Mapungubwe National Park
Limpopo, South Africa, 2009-09-30 12:00 by Laerke
Mapungubwe National Park runs along the banks of the Limpopo River and the park extends into Botswana and Zimbabwe across the river as well. We spent 2 nights in the park that covers 28.000 hectares, but combined with the area in Botswana and Zimbabwe is more than 10 times that size. Animals can roam freely across the river, which in this season is very possible. The Limpopo River was reduced to a small and quite shallow stream that antelopes, elephants and monkeys could easily cross.
The park offered fantastic vistas across to Botswana and Zimbabwe and of the dry river bed, we spotted a herd of elephants making their way to the dwindling waters and witnessed how they played, drank and simply hung out at and in the cool stream. One of the elephants decided to leave his buddies and walked the long way across the dry riverbed to Botswana – maybe there were some pretty female elephants on the Botswana side?
It wasn’t our first encounter with elephants, a majestic animal that the park has in abundance! The first day we arrived and were driving through the park to the campsite, we had to stop in the middle of the road, because a big elephant started crossing. Clearly it thought that it had right of way! When the elephant had cleared the road, we were about to start the car again and go forward – but another elephant came out of the bush, this time with a youngster at its tail. Before they had crossed another couple of elephants wandered out into the road, and so they kept coming and coming. At one point elephant were all around us! We stopped counting at 30 something, but a guestimate would be a little more than fifty individuals, maybe around twenty were young or even babies.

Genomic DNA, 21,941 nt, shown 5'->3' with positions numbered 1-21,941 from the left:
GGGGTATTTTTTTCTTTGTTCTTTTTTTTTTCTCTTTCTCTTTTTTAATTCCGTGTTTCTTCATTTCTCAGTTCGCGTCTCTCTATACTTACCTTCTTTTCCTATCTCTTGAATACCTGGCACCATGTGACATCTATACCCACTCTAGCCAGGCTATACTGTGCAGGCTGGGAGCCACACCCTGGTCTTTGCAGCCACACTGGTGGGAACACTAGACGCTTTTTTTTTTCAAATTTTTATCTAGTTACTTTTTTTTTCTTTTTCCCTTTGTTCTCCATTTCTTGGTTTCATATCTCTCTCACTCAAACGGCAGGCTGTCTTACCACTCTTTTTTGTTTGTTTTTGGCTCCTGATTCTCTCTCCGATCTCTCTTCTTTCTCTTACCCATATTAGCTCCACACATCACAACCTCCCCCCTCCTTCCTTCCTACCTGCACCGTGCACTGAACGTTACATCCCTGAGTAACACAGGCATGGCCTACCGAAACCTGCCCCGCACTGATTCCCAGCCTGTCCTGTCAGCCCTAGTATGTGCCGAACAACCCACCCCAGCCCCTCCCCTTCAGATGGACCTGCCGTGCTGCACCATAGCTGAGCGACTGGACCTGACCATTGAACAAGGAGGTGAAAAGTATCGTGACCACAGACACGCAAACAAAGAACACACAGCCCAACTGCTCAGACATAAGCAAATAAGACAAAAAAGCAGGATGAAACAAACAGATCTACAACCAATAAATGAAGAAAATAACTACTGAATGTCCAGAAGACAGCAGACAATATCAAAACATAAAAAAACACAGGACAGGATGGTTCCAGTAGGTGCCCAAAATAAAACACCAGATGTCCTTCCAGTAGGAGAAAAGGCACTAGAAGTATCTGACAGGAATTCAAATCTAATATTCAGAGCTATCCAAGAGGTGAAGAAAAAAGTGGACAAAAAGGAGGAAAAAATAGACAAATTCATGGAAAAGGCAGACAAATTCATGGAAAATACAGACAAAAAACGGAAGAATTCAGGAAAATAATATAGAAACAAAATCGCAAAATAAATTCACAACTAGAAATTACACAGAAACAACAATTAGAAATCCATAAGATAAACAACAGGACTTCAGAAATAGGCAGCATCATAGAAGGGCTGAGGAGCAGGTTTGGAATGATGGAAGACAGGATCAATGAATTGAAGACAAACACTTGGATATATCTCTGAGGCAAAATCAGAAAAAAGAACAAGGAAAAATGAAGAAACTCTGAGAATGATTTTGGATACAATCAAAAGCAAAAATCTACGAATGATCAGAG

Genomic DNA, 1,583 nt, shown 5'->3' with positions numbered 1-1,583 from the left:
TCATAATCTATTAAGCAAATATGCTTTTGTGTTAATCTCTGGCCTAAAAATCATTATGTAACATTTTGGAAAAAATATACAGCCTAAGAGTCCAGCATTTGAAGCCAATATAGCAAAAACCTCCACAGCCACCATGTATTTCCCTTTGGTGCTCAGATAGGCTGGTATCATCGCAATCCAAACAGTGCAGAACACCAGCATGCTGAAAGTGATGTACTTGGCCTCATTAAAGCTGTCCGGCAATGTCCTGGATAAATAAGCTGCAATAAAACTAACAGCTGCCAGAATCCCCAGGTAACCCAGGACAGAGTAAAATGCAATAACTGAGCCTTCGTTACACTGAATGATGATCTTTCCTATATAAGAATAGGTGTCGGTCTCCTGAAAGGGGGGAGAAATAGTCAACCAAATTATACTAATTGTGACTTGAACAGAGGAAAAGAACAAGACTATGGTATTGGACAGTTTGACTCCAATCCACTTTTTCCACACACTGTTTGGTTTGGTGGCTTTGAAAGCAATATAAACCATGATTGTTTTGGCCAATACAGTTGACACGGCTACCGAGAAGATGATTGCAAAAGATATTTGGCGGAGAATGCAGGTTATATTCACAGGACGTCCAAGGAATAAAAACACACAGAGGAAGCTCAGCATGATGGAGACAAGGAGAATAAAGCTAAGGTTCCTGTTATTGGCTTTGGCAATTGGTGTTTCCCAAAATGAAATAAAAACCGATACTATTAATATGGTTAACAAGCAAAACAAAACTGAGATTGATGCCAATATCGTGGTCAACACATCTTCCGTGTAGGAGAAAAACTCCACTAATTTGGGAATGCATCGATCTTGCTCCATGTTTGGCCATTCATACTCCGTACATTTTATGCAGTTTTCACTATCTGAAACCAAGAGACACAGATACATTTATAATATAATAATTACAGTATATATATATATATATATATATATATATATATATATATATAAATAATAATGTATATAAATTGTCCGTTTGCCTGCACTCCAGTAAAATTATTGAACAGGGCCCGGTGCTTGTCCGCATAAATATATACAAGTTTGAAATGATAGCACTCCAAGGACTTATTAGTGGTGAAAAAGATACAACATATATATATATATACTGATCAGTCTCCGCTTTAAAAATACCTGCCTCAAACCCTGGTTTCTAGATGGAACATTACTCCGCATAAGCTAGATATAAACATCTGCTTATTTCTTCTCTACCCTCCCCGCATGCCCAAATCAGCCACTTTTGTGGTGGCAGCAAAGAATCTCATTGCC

The parks landscape was really beautiful; it was quite dry, but the rocky mountains and dusty plains were nicely intertwined, creating dynamic and ever changing views. Especially at sunset it was magnificent! We were driving one clear day when the sun was setting, and everywhere you looked the landscape had this flaming red, magical light that simply was breathtaking – safari is not all about the animals.

One afternoon and early evening we spent in a hide overlooking an almost dried out waterhole. But as this was one of few waterholes, which actually still contained water, quite a few animals came by. Mostly it was plant eaters; antelopes, zebras and a family of warthogs, with 3 very cute youngsters running in a neat line, but pushing and shoving once they reached the drinking hole.
In the background we spotted 2 jackals trying to eat something, dragging the dead animal around. It was our first predators, albeit of the not so dangerous kind – still it was fun to see them feed and fight of some birds and other smaller animals that wanted a bite too.
All in all Mapungubwe National Park was pretty nice; we didn’t get to see any big cats, but the scenery was amazing and the park was blessedly under visited, meaning we had it almost to our selves. The campsite consisted of only 10 lots and then there was a few more luxury options – but compared to what we experienced later in Kruger, Mapungubwe was really nice and sedate.